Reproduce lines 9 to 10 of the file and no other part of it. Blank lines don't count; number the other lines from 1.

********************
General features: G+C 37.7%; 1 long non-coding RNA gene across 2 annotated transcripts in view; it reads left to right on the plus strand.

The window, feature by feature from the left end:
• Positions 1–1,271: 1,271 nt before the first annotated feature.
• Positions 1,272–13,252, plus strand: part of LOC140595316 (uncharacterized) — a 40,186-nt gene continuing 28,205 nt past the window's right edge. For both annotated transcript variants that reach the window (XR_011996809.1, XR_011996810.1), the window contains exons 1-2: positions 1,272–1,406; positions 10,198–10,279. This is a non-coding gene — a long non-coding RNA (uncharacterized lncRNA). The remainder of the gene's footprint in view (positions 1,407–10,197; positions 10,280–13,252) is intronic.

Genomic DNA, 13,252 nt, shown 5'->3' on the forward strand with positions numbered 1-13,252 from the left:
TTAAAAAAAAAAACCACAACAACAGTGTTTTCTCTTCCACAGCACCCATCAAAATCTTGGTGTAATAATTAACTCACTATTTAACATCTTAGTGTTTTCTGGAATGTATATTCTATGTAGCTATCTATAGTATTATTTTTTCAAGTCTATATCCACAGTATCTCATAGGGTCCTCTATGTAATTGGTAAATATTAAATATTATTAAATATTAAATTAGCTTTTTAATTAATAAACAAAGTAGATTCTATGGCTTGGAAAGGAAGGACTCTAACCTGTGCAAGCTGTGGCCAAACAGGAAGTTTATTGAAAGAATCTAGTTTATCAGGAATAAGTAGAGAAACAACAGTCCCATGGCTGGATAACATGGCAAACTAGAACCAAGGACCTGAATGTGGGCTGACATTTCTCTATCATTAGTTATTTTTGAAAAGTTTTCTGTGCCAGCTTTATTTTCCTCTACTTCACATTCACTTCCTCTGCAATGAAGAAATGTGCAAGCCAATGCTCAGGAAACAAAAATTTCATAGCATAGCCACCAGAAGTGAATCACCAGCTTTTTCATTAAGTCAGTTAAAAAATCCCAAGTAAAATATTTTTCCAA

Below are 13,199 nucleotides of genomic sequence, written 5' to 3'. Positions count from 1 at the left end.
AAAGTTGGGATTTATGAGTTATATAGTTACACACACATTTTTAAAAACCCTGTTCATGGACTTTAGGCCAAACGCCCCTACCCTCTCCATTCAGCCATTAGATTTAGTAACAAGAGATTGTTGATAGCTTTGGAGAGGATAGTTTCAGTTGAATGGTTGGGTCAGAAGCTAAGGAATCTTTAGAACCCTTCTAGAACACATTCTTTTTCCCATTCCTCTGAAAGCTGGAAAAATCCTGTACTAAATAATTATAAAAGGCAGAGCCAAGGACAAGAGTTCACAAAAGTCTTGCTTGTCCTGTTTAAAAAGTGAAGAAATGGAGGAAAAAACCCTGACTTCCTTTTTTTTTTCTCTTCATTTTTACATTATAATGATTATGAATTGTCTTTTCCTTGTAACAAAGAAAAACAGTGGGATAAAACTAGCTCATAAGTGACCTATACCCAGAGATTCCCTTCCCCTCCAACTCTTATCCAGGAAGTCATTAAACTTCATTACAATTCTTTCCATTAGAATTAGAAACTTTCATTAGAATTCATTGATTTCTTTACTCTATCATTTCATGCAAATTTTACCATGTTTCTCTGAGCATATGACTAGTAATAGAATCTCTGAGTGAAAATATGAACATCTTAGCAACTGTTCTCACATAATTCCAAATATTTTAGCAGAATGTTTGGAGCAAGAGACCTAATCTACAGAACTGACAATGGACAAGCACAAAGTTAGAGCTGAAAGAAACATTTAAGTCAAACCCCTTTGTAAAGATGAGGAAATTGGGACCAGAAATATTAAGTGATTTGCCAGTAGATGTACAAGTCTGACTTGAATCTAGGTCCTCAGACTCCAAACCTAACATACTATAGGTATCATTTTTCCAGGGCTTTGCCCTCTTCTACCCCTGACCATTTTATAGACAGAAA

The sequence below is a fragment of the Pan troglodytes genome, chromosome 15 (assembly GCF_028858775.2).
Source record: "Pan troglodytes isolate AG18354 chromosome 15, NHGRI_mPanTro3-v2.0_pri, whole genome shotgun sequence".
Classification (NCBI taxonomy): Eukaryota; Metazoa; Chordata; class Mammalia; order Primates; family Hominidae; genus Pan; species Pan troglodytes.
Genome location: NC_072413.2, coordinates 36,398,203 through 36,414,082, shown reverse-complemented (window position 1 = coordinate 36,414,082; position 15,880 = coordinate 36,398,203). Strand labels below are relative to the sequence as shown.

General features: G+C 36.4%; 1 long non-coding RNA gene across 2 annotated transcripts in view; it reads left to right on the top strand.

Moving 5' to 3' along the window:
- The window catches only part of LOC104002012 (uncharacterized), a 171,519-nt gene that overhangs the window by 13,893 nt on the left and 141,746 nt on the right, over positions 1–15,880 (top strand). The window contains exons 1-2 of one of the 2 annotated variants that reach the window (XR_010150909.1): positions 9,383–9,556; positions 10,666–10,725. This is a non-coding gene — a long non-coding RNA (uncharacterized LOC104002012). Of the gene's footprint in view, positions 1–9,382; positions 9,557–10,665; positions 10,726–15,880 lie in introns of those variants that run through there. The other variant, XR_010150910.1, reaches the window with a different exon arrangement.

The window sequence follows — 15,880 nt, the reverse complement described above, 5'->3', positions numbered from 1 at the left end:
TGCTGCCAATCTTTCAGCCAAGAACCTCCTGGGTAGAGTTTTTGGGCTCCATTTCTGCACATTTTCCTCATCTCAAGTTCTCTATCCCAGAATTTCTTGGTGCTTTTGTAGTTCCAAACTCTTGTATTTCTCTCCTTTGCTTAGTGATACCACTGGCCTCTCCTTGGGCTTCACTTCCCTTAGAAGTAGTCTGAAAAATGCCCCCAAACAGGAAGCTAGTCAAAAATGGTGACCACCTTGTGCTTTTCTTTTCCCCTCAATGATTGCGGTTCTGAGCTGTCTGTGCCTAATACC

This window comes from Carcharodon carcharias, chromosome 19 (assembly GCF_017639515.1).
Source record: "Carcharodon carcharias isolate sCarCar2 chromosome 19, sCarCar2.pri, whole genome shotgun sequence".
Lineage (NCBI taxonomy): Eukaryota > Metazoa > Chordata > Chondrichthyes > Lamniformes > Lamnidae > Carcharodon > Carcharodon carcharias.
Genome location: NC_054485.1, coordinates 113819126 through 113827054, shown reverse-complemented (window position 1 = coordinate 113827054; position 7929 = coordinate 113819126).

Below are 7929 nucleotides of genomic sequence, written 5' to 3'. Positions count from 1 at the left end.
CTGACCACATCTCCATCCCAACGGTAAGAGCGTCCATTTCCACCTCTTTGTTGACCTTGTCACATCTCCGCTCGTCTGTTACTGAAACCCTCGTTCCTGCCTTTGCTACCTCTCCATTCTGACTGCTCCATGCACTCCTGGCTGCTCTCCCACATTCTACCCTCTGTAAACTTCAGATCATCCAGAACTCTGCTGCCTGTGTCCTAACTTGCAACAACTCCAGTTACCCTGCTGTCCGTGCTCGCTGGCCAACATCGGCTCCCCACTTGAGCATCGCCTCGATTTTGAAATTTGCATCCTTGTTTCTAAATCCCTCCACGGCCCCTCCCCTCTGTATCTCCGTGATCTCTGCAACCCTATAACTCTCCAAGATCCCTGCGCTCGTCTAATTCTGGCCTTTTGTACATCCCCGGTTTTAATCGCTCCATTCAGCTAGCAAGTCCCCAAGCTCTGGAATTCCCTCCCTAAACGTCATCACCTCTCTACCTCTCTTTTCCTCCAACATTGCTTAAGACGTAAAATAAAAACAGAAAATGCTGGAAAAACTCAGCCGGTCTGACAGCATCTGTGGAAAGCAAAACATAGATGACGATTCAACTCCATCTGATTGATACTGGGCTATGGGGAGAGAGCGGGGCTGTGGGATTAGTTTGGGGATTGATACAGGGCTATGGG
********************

The sequence below is a fragment of the Pan troglodytes genome, chromosome 15 (assembly GCF_028858775.2).
Source record: "Pan troglodytes isolate AG18354 chromosome 15, NHGRI_mPanTro3-v2.0_pri, whole genome shotgun sequence".